Orumiyeh is fed by roughly 60 rivers and streams—some permanent and some ephemeral—that also deliver salts. Because the lake lacks an outlet, those salts accumulate in the basin. As the region’s arid climate evaporates the water, the salts crystalize along the shore.
Before I launch into this I’m just going to mention a list of all the cities, towns, villages and remote places/settlements that we visited during our month in Iran, so you get an idea as to why I still haven’t even covered half of our time there and still need to write about Bazargan, Maku, Tabriz, Orumiyeh, Bandar e Golmaniyeh, Kandovan, Osku, Qazvin, Gazor Khan, Alamut Castle, Tehran, Tarjrish, Zarad Band, Mashhad, Kerman, Kaluts, Rayen, Mahan, Yazd, Chak Chak, Kharanaq, Mesr, Khoor, Khalate Talkh, Bayaziye, Salt Flats near Khoor, Esfahan, Shahr-e Kord, Yaseh Chah, Sadegh Abad, Dakmeh, Shiraz, Persepolis, Marvdasht and Nasqh e Rostam.
Our first few days in Iran, we based ourselves in the city of Tabriz. From here we could do day trips to a load of nearby places and we decided to visit Lake Orumiyeh, famous for being a salt lake and the largest lake in Iran. We also saw some photos of it that made it look like you were in the clouds so we had to visit!
Lake Orumiyeh is a massive salt lake in northwestern Iran near the border with Turkey and Iraq. The lake is between the provinces of East and West Azerbaijan (Iranian provinces – not to be confused with the country, which is separate).
At its full size, Lake Orumiyeh is the largest lake in the Middle East and the sixth largest saltwater lake on earth with a surface area of approximately 5,200 km² (2,000 mile²), 140 km (87 mi) length, 55 km (34 mi) width, and 16 m (52 ft) depth.
Lake Orumiyeh, Iran.
The obvious way is to get to the town of Orumiyeh and head from there. Orumiyeh is close to both the Turkey and Iraq borders, so if you’re coming in overland, you can use it as your first stop in Iran. However we headed first all the way to Tabriz and then to Orumiyeh.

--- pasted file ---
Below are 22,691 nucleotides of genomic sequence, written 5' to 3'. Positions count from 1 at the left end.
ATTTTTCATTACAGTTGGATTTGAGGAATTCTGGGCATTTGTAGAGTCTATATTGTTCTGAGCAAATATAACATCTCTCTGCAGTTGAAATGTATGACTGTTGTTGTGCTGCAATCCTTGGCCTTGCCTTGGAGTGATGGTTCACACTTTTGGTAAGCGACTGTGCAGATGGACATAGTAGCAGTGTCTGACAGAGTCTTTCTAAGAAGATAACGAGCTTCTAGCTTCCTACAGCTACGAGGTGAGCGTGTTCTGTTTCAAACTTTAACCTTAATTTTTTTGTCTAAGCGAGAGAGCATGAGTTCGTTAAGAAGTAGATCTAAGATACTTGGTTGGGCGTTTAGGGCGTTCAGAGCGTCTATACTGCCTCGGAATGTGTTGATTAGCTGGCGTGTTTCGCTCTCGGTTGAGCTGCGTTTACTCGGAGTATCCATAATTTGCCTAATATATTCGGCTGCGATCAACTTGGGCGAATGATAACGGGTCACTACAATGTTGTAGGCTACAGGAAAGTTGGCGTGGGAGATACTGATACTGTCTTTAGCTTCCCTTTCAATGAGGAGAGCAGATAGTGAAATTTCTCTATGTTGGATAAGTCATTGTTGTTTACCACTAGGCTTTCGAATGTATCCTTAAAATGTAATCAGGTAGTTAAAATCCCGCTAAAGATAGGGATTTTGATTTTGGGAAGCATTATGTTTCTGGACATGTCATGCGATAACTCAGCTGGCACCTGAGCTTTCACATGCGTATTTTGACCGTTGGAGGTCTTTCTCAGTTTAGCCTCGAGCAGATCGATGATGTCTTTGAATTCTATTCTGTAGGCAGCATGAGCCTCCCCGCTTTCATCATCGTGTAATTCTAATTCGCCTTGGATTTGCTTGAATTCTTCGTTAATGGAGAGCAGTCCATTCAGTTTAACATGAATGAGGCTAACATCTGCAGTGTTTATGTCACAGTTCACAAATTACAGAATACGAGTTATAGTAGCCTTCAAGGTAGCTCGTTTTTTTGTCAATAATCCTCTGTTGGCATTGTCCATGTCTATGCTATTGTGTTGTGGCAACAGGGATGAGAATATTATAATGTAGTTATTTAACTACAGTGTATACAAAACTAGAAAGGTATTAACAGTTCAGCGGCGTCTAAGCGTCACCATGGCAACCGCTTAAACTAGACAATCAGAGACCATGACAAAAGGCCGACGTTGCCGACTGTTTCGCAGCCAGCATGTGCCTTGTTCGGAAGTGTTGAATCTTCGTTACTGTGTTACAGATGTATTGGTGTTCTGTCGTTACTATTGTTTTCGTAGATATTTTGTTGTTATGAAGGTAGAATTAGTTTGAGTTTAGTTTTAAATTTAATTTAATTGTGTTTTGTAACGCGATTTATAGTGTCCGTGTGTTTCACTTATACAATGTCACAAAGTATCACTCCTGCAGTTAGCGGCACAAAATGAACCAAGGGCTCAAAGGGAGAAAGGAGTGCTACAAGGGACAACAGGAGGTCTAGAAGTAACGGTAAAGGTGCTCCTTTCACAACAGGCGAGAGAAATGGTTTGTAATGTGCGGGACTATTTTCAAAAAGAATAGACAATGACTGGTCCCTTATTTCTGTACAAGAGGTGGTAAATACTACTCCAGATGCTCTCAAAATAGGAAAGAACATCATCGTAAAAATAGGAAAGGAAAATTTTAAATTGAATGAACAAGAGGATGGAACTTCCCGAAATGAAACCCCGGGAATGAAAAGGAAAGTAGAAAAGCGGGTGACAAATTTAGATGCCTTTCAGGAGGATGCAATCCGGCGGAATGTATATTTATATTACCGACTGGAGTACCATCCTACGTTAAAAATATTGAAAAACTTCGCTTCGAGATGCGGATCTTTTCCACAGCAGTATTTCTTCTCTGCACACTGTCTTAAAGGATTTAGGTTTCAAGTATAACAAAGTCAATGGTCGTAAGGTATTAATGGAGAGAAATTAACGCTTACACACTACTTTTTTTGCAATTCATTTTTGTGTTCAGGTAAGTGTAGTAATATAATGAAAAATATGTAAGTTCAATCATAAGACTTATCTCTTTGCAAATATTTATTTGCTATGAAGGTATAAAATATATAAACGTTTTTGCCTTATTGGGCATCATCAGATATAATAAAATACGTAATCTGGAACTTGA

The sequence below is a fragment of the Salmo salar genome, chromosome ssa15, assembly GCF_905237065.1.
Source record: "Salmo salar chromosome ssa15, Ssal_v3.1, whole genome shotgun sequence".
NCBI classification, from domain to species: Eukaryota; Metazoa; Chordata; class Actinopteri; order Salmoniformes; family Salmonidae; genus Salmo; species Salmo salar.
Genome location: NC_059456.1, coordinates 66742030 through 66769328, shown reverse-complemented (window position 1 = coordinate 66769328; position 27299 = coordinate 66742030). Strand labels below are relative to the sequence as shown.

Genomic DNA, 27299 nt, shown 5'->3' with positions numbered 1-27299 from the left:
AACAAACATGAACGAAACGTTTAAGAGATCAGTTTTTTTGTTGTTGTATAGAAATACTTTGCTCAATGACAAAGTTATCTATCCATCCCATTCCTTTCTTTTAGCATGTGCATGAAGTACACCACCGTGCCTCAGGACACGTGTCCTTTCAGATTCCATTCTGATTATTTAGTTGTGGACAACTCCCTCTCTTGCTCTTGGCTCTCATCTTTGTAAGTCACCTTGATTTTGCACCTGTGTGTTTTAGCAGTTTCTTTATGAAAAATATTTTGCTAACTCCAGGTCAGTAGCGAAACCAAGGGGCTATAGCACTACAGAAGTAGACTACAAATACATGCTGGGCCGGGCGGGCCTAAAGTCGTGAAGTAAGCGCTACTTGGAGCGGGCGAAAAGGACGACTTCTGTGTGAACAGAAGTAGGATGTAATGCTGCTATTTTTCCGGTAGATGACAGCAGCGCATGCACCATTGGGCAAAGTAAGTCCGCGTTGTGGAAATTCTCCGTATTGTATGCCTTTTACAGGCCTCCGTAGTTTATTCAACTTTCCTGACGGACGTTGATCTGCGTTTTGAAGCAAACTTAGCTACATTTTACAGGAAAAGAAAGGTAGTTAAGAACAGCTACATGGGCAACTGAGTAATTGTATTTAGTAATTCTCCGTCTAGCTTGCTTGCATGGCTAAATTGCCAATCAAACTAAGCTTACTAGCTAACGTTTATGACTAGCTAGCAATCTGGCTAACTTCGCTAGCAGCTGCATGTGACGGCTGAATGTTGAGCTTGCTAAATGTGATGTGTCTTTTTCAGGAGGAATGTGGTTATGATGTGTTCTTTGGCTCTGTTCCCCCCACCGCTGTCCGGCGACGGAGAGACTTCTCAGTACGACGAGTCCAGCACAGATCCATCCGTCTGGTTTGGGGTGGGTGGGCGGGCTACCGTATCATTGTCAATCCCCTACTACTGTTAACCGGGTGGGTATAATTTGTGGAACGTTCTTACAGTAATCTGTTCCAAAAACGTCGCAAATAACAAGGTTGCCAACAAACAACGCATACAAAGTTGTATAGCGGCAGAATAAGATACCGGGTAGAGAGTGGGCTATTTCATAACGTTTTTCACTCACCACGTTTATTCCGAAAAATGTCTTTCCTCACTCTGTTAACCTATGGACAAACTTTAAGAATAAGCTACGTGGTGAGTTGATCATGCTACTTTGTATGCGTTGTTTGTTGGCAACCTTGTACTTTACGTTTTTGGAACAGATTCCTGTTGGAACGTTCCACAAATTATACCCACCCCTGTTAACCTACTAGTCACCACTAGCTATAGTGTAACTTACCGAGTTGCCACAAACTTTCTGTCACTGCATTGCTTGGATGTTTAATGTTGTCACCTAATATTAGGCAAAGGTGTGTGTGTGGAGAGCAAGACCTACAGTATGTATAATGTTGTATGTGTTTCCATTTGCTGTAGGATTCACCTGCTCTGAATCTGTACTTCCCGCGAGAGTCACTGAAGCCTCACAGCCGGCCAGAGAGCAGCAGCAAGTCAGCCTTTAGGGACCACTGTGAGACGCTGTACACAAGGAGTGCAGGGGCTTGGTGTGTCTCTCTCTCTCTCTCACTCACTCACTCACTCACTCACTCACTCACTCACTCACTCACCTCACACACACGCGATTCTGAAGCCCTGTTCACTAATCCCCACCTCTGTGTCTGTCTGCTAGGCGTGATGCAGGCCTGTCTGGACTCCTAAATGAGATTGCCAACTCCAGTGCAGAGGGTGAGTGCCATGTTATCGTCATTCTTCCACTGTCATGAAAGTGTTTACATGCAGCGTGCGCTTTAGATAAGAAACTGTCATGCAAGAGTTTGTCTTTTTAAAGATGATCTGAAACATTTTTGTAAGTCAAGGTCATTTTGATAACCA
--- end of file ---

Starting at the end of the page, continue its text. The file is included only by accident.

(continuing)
Bus station in Tabriz, Iran.
The bus from Tabriz to Orumiyeh leaves from the main bus station in Tabriz. Just ask around until you find an Orumiyeh bus. In December 2013 it cost us around 60 cents (US).
On the bus to Lake Orumiyeh.
Our map – planning Lake Orumiyeh.
The bus from Tabriz to Orumiyeh.
The journey is memorable as you get a view of the lake as you go past it and across a bridge to the town of Orumiyeh – at points you can see the salt which looks like ice or snow – but it’s not.
The bridge to Lake Orumiyeh.
Most travelers base themselves in Orumiyeh and just visit the lake on a day trip – there are buses in summer season, but we ended up sharing a taxi out there. One thing to note is that the government try not to make it a “tourist attraction” as clearly it’s not meant to be for that purpose, but for a few $US you can get a taxi there and back from Orumiyeh – you’ll have to bargain them down from Orumiyeh station.
Crossing the Bridge to Orumiyeh.
If you’re not keen on the hardcore backpacking adventure to get here, you can always head to the village of Khoor later on, and simply organise a trip to the Salt Flats for sunset – which we also did. I’ll also cover our visit to the lakeside town of Bandar e Golmaniyeh separately.
Gorgeous Lake Orumiyeh in Iran.
Officially standing on the salt is forbidden as the Iranian government protect it and we respected this. Lake Orumiyeh along with its approximately 102 islands are protected as a national park by the Iranian government.
Beautiful Lake Orumiyeh in Iran.
Top photo credit only: earthobservatory.nasa.gov.